queen elizabeth national park

Queen Elizabeth National Park

Home to the largest concentration of hippo in the world, in excess of 35,000

Background Information

The magnificent Queen Elizabeth National Park, located in the western corridor of the Great African Rift Valley, is blessed with a variety of habitats – tropical forest, green meadows, savannah, crater lakes and swamps. Within the park is Lake George, the Kasinga Channel, a waterway rich in wildlife and birds, and half of Lake Edward, home to the largest concentration of hippo in the world, in excess of 35,000 animals. The Ruwenzori Mountains (Mountains of the Moon) act as a backdrop to this park, being the highest mountain range in Africa with the third highest peak at 5,109 meters above sea level. This is one of Africa’s most beautiful and biologically diverse reserves. Lion, leopard, elephant, hippo, Uganda kob, and the giant forest hog are among the big game and birdlife is exceptionally rich.

Queen Elizabeth National Park boasts a one day record for birding to be 296 species, with a total recorded population of 565 species….one of the highest in the world. Bird sightings include the shoebill stork, the black bee-eater, kingfishers, raptors and spectacular flocks of flamingos. The launch trip along the Kazinga Channel is particularly rewarding for viewing a variety of game, especially hippo, buffalo, elephant and a vast array of birds. You may also see the famous tuskless elephants that have evolved in response to poaching in the past. Around Ishasha go on the hunt for the famous tree-climbing lions, which lounge nonchalantly in the upper branches of old fig trees. In the Maramagambo forest, a vast virtually untouched woodland area, search for forest game and primates.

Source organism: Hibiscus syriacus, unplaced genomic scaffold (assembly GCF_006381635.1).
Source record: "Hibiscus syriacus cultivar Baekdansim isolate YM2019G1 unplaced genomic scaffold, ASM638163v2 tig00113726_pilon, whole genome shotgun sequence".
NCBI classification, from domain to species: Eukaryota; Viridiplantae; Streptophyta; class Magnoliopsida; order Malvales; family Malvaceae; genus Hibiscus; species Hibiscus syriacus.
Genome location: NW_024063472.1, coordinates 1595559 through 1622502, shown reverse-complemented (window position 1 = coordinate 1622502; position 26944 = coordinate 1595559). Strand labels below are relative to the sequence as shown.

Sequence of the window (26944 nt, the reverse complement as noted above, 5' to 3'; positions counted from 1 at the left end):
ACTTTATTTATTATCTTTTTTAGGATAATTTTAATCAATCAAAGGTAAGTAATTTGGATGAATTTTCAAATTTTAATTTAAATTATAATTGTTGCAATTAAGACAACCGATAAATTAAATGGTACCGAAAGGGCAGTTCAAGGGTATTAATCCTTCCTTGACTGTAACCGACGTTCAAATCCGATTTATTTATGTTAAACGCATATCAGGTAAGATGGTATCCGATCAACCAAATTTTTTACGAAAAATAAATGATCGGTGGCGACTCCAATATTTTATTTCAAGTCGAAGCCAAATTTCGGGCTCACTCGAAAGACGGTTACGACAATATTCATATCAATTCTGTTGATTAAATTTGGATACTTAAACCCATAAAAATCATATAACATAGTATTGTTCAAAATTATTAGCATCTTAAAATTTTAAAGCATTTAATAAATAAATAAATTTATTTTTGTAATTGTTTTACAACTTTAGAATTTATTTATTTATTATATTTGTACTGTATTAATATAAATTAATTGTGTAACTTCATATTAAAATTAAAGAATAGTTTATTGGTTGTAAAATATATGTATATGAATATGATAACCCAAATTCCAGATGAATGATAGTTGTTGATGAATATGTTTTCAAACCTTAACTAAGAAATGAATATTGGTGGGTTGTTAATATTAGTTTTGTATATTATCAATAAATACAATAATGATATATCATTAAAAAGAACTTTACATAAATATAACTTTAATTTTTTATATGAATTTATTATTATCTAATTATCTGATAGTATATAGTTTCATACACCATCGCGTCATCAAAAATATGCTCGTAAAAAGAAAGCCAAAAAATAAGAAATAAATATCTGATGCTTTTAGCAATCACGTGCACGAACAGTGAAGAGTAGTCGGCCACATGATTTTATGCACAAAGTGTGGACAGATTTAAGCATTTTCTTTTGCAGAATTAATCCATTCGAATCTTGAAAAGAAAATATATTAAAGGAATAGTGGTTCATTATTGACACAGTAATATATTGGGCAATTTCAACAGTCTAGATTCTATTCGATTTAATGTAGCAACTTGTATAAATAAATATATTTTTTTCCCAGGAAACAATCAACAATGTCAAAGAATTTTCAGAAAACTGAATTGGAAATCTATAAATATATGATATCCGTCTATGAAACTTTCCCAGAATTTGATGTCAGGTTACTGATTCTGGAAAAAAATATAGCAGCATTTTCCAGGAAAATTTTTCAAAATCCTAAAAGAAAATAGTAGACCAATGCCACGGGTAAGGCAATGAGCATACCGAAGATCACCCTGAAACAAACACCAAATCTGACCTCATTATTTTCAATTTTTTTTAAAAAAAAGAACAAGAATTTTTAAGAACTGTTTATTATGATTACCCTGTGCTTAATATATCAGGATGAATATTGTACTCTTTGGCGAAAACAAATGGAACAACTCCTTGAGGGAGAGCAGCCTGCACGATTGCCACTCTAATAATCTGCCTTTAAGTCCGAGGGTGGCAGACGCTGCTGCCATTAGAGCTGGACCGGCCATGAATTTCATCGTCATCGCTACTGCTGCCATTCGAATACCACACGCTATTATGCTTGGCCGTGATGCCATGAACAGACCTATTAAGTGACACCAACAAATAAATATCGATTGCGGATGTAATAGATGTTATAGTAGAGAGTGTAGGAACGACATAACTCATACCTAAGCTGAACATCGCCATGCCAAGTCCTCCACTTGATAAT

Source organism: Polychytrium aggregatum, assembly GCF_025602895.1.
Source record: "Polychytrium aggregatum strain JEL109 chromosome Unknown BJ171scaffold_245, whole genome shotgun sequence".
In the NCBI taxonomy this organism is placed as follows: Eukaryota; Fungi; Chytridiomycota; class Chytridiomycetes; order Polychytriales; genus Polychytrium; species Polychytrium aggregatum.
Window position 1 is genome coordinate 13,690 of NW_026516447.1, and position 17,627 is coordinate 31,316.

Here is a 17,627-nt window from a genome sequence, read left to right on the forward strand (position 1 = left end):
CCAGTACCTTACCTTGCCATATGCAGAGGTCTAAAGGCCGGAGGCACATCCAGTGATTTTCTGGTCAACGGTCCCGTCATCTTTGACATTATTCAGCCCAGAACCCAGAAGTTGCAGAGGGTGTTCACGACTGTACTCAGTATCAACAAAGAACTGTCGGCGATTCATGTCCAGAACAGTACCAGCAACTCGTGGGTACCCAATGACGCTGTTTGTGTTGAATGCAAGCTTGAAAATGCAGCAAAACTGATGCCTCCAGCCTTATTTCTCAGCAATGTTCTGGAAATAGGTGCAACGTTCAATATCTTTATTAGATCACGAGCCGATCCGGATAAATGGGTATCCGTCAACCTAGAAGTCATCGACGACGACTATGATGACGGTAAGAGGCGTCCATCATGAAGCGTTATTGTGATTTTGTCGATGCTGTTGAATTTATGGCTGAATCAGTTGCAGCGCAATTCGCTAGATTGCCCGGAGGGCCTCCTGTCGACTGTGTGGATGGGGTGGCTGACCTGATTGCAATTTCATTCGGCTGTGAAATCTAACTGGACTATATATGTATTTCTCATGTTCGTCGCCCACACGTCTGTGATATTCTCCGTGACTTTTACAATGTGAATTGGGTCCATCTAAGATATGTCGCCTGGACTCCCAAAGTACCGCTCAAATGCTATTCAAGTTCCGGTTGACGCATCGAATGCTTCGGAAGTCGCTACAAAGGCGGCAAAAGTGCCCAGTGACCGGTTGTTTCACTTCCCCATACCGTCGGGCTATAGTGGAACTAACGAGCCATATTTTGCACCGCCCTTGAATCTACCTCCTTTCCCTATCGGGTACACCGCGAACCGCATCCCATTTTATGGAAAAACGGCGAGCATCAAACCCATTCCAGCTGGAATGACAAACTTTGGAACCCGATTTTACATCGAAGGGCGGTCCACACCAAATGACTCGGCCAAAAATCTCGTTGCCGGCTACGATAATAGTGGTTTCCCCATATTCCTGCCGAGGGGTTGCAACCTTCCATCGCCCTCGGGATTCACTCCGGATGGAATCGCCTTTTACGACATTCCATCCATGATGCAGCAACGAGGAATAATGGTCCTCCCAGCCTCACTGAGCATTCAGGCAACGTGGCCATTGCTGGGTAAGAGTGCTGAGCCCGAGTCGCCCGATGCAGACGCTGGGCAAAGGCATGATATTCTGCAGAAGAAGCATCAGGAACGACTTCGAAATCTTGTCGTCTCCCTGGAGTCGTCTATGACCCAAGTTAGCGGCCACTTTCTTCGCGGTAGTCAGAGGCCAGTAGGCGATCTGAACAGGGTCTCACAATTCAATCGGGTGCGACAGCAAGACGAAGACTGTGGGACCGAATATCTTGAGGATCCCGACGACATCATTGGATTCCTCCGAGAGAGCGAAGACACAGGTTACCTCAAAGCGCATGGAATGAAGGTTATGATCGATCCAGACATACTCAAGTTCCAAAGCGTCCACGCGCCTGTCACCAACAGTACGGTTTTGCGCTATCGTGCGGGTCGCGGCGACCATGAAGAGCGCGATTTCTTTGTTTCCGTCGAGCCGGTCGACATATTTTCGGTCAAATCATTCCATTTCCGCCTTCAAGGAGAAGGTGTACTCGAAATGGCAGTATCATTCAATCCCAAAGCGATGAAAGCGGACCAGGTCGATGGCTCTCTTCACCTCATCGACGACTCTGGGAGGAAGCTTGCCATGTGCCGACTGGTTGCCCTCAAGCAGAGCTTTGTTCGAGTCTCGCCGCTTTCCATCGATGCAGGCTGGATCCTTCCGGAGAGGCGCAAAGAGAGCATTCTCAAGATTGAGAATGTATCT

What to see and do

Leopard sightings are common, and the Isasha sector is famous for its tree-climbing lion. Huge herds of buffalo and elephant are found in the savannah areas of the park. An amazing number of hippo inhabit the Kazinga channel on which daily boat trips are conducted. Chimps can be tracked, and several antelope and other primate species are present. Giraffe and zebra are absent.

The park is set against a backdrop of the Ruwenzori Mountains. Additional scenic points are Kazinga Channel between Lake Edward and Lake George and at least 10 crater lakes. The most accessible part of the park is open savannah, but large forest areas are open to the public. These include the forested Kyambura Gorge and the extensive Maramagambo forest in the southeast.

Where to find Queen Elizabeth National Park

Climate

The climate in Queen Elizabeth NP is warm. Temperatures remain stable year-round, being near the equator. Daytime temperatures rise to around 28°C/82°F and slowly fall to around 16°C/61°F at night. Queen Elizabeth NP doesn't have a real Dry season, so there is always potential for rain. Rain happens less during December through January, with June and July having the least rain. Wet seasons occur in March to May and from August to December.

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